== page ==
In June 2018 we stopped in Utah on our way to the NAPgA Rendezvous in Idaho so we could visit our friend Herb. We loved these bright yellow and purple rocks!
The drought in early 2018 was intense and the Spring Fire (one of the largest in Colorado history) was roaring less than an hour south of us, filling the sky with smoke and ash. I bathed and clipped the boys for the 4th of July parade and took some glamour shots in the odd light.
We debuted our fancy new carriage at the Westcliffe 4th of July parade that year!
In late July, 2018, the floodgates opened and Colorado turned green again. Tragically, I lost my horse Jet to a lightning strike during one of those intense storms. For months I’d been planning to attend an “all-women’s pack trip” in the Mount Massive Wilderness near Aspen with the editor of Pack Animal Magazine. Because of Jet’s devastating loss only two days before, I almost canceled my plans. I’m so glad I didn’t! Sputnik was a total Boss on this trip! He carried a 48 lb. pack and was eager to do it!
At the end of August Phil and I drove the boys and their carriage in the Colorado State Fair Parade.
The boys made a lovely turnout, but the long wait during lineup was exhausting!
That fall Phil and I took a trip to Taos, NM. We stopped at Wheeler National Monument near Creede, CO on our way there. What a unique place it is!
Sputnik and I took a break on a hiking trail overlooking Taos.
Snow fell the night before our last hike in Taos. This is one of my other favorite pictures of Sputnik. The aspen leaves lying on the freshly fallen snow were breathtakingly beautiful, and Sputnik blended perfectly with the backdrop.
Sputnik and Finn became traditional fixtures at the annual Beulah Yule Log Festival. It was expected for them to wear their harnesses and help drag the Yule Log back to the pavillion after it was discovered from its hiding place in the woods.
2019 was a Banner Year. Phil and I took the boys to Texas in April where we hosted a small NAPgA Rendezvous and visited my relatives. Sputnik showed off his tricks for my family.
My grandfather’s wife, Dominique, took a cart ride around their yard.
I had a hard time persuading my grandfather, Charles, to take a ride, but Sputnik finally managed to persuade him.
Charles and Dominique’s yard was full of tasty green things to eat! Mmm!
During the Texas trip we stopped at a nursing home where my aunt’s mother Peggy lived. She grew up with goats and always said they were her favorite animal. While there, Sputnik gave rides not only to Peggy but also to the other residents in the home.
And he entertained the crowd with his tricks, as always.
Sputnik introduced our friend Connie Losee to goat driving at the Texas Rendy.
The main NAPgA Rendy was held in Wyoming in June that year.
I set up an obstacle course and Sputnik showed everyone how it was done!
Strangely, Sputnik was one of the only goats I knew that liked baths. He loved to have the water sprayed directly into his face.
We took friends hiking to a local arch that summer. Sputnik carried everyone’s picnic lunches and helped tow some of the older folks up the big hill near the end.
In September 2019 we went back to Ferron, UT and met up with friends from Washington state and their packgoats. Taffy and her faithful and beloved friend, Bourbon, are in the back. Sadly, Bourbon passed away in the prime of his life like Sputnik.
Skillfully navigating the rock formations in Goblin Valley, UT.
We camped out in the San Rafael Swell and hiked to The Window on this trip, just as we’d done in 2015.
Another photo under the pictographs. My, how Sputnik grew since the last time!
Sputnik was very good at helping me down steep slopes. He always held steady so I could use him for an anchor.
Exploring Little Wild Horse Canyon.
After we left the Swell, we traveled south to Escalante where we hiked up the Escalante River.
Only a minute after this photo was taken, and less than 15 feet from the spot where he’s standing, Sputnik stepped in quicksand and sank immediately up to his chest. He couldn’t move and Phil and I worked frantically to remove his packs so we could pull him out.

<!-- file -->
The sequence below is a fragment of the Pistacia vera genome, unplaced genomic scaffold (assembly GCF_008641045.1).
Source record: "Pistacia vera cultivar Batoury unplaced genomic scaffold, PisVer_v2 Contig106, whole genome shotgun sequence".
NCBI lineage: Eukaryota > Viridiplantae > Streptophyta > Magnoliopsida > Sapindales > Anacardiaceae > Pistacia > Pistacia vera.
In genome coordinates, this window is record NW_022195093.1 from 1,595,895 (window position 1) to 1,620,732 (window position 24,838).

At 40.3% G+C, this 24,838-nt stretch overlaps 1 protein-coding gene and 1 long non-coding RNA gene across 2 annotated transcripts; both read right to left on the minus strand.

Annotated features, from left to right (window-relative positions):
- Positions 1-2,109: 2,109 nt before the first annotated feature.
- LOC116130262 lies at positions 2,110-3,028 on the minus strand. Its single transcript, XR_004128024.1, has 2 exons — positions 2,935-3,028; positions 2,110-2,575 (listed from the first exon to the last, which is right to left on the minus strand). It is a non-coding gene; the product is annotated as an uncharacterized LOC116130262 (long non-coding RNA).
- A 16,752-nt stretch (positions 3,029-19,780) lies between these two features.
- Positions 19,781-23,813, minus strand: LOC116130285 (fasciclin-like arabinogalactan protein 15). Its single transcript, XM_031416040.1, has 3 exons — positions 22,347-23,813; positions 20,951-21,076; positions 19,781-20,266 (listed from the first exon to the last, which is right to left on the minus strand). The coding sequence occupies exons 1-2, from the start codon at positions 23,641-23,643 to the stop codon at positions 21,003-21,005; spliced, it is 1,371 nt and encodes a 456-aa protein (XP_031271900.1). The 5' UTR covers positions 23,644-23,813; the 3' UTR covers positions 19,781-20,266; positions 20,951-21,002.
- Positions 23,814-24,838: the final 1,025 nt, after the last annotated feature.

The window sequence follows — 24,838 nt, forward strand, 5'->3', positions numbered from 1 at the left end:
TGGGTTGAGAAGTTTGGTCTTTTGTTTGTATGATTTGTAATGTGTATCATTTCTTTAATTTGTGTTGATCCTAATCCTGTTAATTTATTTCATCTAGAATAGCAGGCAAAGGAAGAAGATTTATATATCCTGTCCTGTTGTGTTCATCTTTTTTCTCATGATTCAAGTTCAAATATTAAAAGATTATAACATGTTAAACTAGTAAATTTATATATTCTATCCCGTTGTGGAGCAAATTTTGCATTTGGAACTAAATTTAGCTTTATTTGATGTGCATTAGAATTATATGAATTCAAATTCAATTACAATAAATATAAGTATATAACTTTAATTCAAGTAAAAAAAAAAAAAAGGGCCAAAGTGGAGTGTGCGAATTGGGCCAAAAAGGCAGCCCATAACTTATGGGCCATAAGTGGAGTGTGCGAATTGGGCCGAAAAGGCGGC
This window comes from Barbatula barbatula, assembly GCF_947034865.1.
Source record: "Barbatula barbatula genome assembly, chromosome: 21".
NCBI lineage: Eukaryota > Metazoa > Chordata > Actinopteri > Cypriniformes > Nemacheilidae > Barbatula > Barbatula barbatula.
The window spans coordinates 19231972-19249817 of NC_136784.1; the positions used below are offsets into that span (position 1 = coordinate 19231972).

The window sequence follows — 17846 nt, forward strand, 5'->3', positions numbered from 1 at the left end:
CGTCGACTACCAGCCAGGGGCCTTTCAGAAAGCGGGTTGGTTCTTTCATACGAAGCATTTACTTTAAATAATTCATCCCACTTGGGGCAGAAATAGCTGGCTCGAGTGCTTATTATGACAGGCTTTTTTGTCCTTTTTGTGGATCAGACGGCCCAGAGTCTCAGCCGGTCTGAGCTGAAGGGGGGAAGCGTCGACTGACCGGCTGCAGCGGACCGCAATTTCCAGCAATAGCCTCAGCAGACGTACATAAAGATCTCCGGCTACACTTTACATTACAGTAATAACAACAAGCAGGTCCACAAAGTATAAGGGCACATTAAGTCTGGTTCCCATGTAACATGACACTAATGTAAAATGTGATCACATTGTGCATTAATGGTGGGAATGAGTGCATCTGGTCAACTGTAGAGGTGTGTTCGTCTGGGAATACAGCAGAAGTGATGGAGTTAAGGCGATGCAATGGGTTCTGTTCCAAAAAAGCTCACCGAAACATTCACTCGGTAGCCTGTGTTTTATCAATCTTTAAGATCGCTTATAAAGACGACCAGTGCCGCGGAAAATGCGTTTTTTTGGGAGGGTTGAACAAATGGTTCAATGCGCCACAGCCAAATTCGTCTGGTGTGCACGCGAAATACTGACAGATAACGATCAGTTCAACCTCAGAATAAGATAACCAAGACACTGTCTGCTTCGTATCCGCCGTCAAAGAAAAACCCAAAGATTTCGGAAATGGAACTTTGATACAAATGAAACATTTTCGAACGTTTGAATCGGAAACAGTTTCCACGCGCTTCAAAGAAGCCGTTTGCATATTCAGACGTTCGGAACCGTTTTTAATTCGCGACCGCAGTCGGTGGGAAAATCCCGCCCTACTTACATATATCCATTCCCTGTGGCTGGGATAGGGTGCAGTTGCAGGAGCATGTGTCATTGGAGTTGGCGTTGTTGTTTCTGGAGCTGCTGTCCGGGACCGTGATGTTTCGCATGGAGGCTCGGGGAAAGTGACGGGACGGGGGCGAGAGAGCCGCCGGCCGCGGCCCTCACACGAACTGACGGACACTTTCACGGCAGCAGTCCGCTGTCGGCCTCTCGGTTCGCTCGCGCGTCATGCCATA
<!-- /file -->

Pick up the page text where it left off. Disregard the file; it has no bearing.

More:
The greatest adventure I ever had with Sputnik was the time we got lost in Death Hollow. The camera was waterlogged that day so there were no photographs of that beautiful place, and the goats marched admirably for much longer than they should’ve had to. When we climbed out the next day and continued our trek back toward Escalante, Sputnik’s feet were bothering him. Nevertheless, he plodded steadily along, carrying his saddle and our tent without complaint.
Sputnik matching the scenery as usual…
The bacon zone at Bighorn Canyon!
Sputnik discovered a love of Gatorade on that trip!
Sputnik’s last Yule Log Festival. The pandemic canceled festivities in 2020 and 2021.
But it was a very enjoyable last Yule Log Festival. Sputnik tried every variety of goodie from the cookie table, and he even got his own cup of wassail (which he LOVED!)!
Sputnik helped me haul logs that winter. Look how proud he was!
2020 was an odd year for everyone and ours was no exception. But in September 2020 we visited our friend Herb in Ferron, UT and we had a great time hiking the formations in his neck of the woods. It was our best adventure with Herb ever!
“Goodie, please? Goodie-goodie-goodie?”
Blending in again as usual.
Phil and I ended that trip by stopping off at Rattlesnake Arches in Fruita, CO. Sputnik was exhausted after Ferron and became very footsore, but by the time we realized he was too lame to hike, we’d gone too far and there was nothing to do but press on around the loop. His usual enthusiasm wasn’t there so the trip was difficult and not nearly as fun as expected. Still, it was a beautiful place and I’d like to go back and remember it how Sputnik would have liked to enjoy it–without sore feet.
January 2021 after-Christmas party!
The community Easter egg hunt was cancelled in 2020, and it was modified in 2021. There were no Easter eggs and no goat cart rides, but we filled the goats’ packs with bags of candy to hand out to the kids as their parents drove them through the park. Sputnik was a big hit.
In September 2021, Sputnik took his final road trip. We traveled to South Dakota, stopping on the way give the goats a break at a city park in Nebraska.
Sputnik enjoyed the hiking, but he laid down to rest his feet at every opportunity. He couldn’t bear to see the other goats get saddled and not wear one himself, so I saddled him up each morning but I didn’t tell him his panniers were empty.
A rare moment with Sputnik in the lead.
Finn became kinder toward Sputnik as Sputnik’s lameness became more prominent. They spent more time lying down together and less time with Finn bossing Sputnik around.
We had a last mini-Rendezvous with some other goatpackers in Slim Buttes, SD. It was Sputnik’s last hoorah and he did very well for himself. He still managed to outpack several other goats on the trip even on our extra-long day hike. But there would be no trip afterwards. Our next adventure was in Utah and I knew the slickrock would be murder on his poor feet. He’d earned his retirement, even if it was early.
Goodbye, dear friend, my faithful “fellow traveler.” May your feet be sound and pain-free as you hike on in the next life.